The Biker Wave Explained – At Least My Take on Why Bikers Wave At Each Other
Is There Some Kind of Unwritten Rule?
What’s the deal with the “Biker Wave?”
One thing’s for certain, you rarely see bikers wave at cars, though I’m sometimes guilty of giving a thumbs up to a guy driving a particularly sweet Rat Rod or an old-school pickup truck. In general, it just isn’t good form to wave at cagers. They’re The Other, and no good can come of having any congress with them.
It probably started back when motorcyclists were rare outlaws on the road. The wave popped up as a way to communicate a sense of brotherhood – a sort of “You my boy, Blue” commonality to let the other guy know you’re a rebel and a free-thinking sort and you can see that wild-ass strain in his or her genetic code as well.
If you’ve been riding for any length of time, you’ll understand that there’s a social stigma associated with being a biker. You’ve surely heard all the “organ donor” and “Hell’s Angels” comments you’re likely to need in your lifetime. People who don’t ride motorcycles just plain don’t get the appeal of riding. They choke on the idea that they won’t live forever and seeing someone on a motorcycle reminds them that they’re living in a fantasy world of Nanny State “safety” as they tool along in their BMWs and mini-vans feeling detached from mortality.
The wave? It comes from an ‘us against the world’ place, but it might be more than that.
It’s an acknowledgement of solidarity with a group of people who are clearly not entirely in the conventional camp. The appeal of motorcycles extends far and wide these days, and you’ll see everyone from 1%er patched bad guys, lawyers, college kids, Harley Moms and vintage riders tooling down the highway. If you experience some adversity along the road, don’t expect a long string of cars to stop and offer you a hand, but you can expect that damn near any biker who sees you, no matter what he or she is riding, will pull over to give you some support.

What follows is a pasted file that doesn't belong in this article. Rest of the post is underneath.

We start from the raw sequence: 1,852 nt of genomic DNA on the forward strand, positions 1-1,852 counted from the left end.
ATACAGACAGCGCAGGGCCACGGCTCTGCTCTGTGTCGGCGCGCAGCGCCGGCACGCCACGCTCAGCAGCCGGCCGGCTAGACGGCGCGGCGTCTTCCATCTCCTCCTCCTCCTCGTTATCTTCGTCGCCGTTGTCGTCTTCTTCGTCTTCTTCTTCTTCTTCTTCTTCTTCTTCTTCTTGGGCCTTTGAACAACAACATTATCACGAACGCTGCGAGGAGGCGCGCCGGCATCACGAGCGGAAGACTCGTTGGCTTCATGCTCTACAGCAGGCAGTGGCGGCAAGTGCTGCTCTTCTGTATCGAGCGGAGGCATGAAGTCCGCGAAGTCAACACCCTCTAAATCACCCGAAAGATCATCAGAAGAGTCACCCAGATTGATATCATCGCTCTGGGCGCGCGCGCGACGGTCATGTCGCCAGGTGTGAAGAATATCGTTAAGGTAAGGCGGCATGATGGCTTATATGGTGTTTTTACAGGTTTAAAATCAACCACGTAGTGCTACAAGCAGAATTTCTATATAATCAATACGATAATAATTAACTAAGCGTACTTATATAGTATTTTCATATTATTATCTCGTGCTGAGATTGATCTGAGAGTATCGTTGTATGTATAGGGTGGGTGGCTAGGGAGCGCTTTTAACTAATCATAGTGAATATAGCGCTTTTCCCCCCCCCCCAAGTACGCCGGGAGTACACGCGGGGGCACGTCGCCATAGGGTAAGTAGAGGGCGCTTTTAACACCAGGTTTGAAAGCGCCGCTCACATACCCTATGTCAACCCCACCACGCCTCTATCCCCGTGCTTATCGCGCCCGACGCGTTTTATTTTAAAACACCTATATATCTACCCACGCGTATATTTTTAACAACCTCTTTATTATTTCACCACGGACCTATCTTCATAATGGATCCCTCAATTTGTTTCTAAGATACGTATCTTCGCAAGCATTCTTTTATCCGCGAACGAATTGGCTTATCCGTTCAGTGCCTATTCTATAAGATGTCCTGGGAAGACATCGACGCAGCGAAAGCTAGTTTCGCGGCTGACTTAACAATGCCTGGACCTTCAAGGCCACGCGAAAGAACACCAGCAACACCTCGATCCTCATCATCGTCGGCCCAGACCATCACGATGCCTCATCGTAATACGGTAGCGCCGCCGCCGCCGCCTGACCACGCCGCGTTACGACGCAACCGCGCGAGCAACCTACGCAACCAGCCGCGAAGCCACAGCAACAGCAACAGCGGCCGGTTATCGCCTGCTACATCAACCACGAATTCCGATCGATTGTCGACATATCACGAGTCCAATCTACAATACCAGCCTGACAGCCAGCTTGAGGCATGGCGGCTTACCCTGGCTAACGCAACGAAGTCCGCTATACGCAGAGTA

It’s what we do, and it makes riders feel a sense of community, and it’s where “The Biker Wave” came from…
Why do some riders eschew “The Biker Wave?” It’s like asking why people who are generally decent and thoughtful suddenly feel it’s okay to loudly berate a waiter or shoot you the finger in traffic. It’s a mystery wrapped in an enigma. There’s no way to know who will and who won’t - and it’s nothing to worry about.
Other riders have their reasons not to wave. Maybe they don’t like Japanese bikes. Maybe they don’t like “hippy looking” types. Maybe they just got done beating their spouse and their hands hurt. Some people have prosthetic limbs. Perhaps they’re too blind to see you pass by. They could be Republicans or hate people who look like Republicans.
What you do see is a fairly narrow range of possible techniques when someone does feel the urge to wave. You have the left arm downward at a forty-five degree angle open hand wave, a variant where the arm is in the same position but which features a styling “peace sign” thrown in for good measure and one where the palm of the hand stays on the grip but the fingers clearly give you a salute.
My personal favorite, and the one I find myself employing most often, is the arm at forty-five degree, a full fist and one finger pointing at the road.
What am I saying with that move? I’m saying,”Here’s to you, brother, you have no airbag, you didn’t have to deal with an annoying seat belt, we’re on the road together right here, right now, and I feel you.”
It’s that simple.
If I don’t wave? I’m either scratching my ass (which is required much more often than I would like) or I think you look like a tool.
But that’s just me…